AMSTERDAM, NY – Normally, the Pro Wrestling Hall of Fame induction weekend in Amsterdam, NY is a celebration of achievements. This year, it’s a more sombre affair, following the death of 2009 inductee Randy “Macho Man” Savage in a car crash on Friday. At the Impact Wrestling show at the local high school and around the hotel, people who knew him talked about Savage.

A patriotic Randy Savage performs in the WWF. Photo by Mike Lano,

Leading the charge into Amsterdam with Impact Wrestling was company co-founder Jeff Jarrett, who knew Savage back when Jarrett was only 11 years old.

“On the personal side, the Poffo family and the Jarrett family, and I know this sounds crazy in 2011, but in the early ’80s, you talk about serious bad blood. In Eastern Kentucky, they were trying to put us out of business, and we were trying to put them out of business. It got real personal with guns and threats, more threats, and more death threats,” recalled Jarrett before the show of the territorial battle.

“Randy was a very intense human being. At that time, he was fighting for more than a title belt, he was fighting for his life. You can imagine the intensity he had. Then for that situation to really become a 180, and Randy to work hand-in-hand, not just with my dad, but my grandmother — and they had a unique relationship, and Randy respected her,” said Double J, getting a little emotional.

TNA Impact Wrestling did a 10-bell salute to Savage before the show, and fans chanted the Macho Man’s name.

Though not many from the Impact roster had ever worked with Savage, they were fans.

“It’s a very sad loss to the business and the sport of pro wrestling. He’s one of the first guys to really put athleticism back in pro wrestling — that was much needed at that time when cartoon wrestling was really, really popular, bigger-than-life characters were really popular at that time,” said Matt Morgan. “Not only did Savage have the character part down, but he had the actual in-ring acumen part down as well. I think he was one of the first guys to have both. It’s something that we see with characters today. I know that’s what I strive for, and I think that’s what every pro wrestler strives for. Who could forget Macho Man and Ms. Elizabeth? Come on, everybody knows that. That’s one of the most famous duos; Macho Man by himself was one of the most famous acts of all time in pro wrestling, and justifiably so. To his credit, he was one of the best to ever do it.”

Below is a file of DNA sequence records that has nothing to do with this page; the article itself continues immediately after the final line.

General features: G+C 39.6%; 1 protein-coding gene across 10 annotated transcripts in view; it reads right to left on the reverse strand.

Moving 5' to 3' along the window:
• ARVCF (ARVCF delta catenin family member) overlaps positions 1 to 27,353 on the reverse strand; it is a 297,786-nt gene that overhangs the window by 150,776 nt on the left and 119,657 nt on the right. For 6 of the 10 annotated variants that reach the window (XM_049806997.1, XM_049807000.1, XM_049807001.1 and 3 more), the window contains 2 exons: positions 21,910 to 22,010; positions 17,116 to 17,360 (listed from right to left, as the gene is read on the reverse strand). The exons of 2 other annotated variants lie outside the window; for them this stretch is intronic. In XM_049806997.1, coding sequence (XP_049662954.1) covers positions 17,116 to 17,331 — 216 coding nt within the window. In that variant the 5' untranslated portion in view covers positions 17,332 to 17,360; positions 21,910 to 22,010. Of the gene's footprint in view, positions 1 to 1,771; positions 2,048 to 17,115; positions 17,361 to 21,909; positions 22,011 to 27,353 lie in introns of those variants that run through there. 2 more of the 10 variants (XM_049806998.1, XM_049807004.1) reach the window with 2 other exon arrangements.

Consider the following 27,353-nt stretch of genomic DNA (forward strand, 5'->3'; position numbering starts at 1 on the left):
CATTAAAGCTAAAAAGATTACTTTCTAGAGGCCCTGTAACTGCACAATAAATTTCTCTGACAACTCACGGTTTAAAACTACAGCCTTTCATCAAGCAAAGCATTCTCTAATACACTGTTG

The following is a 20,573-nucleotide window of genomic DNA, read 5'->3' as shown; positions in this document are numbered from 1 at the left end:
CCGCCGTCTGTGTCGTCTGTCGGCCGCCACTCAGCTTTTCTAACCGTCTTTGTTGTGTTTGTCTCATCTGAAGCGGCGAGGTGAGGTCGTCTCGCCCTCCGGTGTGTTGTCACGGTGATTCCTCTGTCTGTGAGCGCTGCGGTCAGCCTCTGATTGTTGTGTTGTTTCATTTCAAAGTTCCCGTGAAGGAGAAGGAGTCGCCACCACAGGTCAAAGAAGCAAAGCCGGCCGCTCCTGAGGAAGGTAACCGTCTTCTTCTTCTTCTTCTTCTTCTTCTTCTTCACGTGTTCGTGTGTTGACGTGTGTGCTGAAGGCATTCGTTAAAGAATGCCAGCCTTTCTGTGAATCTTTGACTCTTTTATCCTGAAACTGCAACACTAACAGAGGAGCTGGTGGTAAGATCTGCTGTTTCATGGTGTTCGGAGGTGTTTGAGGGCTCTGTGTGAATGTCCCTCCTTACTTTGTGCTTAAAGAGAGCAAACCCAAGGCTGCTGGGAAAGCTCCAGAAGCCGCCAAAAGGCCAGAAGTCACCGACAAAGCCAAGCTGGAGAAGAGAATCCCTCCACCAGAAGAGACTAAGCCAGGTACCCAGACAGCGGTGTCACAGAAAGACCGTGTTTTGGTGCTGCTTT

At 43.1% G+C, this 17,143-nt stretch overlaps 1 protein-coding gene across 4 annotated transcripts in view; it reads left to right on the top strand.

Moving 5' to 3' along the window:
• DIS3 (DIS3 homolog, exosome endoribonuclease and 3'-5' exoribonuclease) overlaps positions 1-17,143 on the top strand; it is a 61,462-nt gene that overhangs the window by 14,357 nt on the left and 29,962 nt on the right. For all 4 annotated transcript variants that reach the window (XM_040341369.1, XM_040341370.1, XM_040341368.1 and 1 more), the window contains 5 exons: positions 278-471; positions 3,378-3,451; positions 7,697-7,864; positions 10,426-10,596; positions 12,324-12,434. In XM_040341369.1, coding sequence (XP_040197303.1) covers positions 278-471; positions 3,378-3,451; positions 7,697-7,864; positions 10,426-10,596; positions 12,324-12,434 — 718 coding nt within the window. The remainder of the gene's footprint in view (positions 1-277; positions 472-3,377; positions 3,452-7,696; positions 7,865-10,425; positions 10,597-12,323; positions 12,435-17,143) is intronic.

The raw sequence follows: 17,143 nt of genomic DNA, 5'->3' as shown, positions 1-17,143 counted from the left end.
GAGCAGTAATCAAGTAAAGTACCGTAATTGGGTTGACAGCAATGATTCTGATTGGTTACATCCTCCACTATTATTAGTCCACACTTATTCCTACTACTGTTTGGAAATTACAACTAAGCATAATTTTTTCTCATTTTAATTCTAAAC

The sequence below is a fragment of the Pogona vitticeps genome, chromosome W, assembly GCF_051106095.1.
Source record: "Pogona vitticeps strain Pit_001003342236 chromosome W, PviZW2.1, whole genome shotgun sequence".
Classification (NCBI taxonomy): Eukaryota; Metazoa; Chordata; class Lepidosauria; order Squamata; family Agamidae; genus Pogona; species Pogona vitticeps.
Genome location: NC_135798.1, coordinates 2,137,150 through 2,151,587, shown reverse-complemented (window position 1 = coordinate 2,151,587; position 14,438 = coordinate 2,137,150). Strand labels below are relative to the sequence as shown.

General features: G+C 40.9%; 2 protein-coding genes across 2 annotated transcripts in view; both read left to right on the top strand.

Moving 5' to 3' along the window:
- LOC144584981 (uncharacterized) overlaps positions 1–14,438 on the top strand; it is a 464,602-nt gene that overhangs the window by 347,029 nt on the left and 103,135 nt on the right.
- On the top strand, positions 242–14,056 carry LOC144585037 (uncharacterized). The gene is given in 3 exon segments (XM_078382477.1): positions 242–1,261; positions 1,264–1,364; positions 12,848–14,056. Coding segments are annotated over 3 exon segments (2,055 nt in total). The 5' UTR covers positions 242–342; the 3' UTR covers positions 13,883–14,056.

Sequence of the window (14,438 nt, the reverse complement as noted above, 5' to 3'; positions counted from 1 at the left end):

Billy Caputo, a former WWE referee and now a New York State Athletic Commission wrestling inspector, was at the TNA show in his official capacity, and was the referee the night Elizabeth was introduced as Savage’s manager.

Billy Caputo flashes his official badge. Photo by Greg Oliver.

“You talk about the roar of the crowd, and everything with John Cena, but see there was a buildup, that was a buildup for a couple of months, who Randy Savage was going to choose as his manager,’ Caputo recalled of that night in Allentown, PA. “When he walked out with Elizabeth, the crowd just went crazy, because they had seen her, they knew a little bit about her, but they didn’t know exactly what her role was going to be in professional wrestling. She came across as beautiful as ever, as strong as ever, and strong- willed. It just was a great pairing.”

At the get-together for the Pro Wrestling Hall of Fame, the various wrestlers talked of the Savage they knew through the years.

Dominic Denucci worked with Savage when he was starting out in Detroit.”He was a young buck, but he was well trained because of his father. I wrestled with his father so many times,” said Denucci. “The kid was good, nice looking fellow, and he had hair, a lot of it. But he was good. To me, every time I saw him, he was respectable.”

“Pretty Boy” Larry Sharpe first met Savage in Florida in 1974.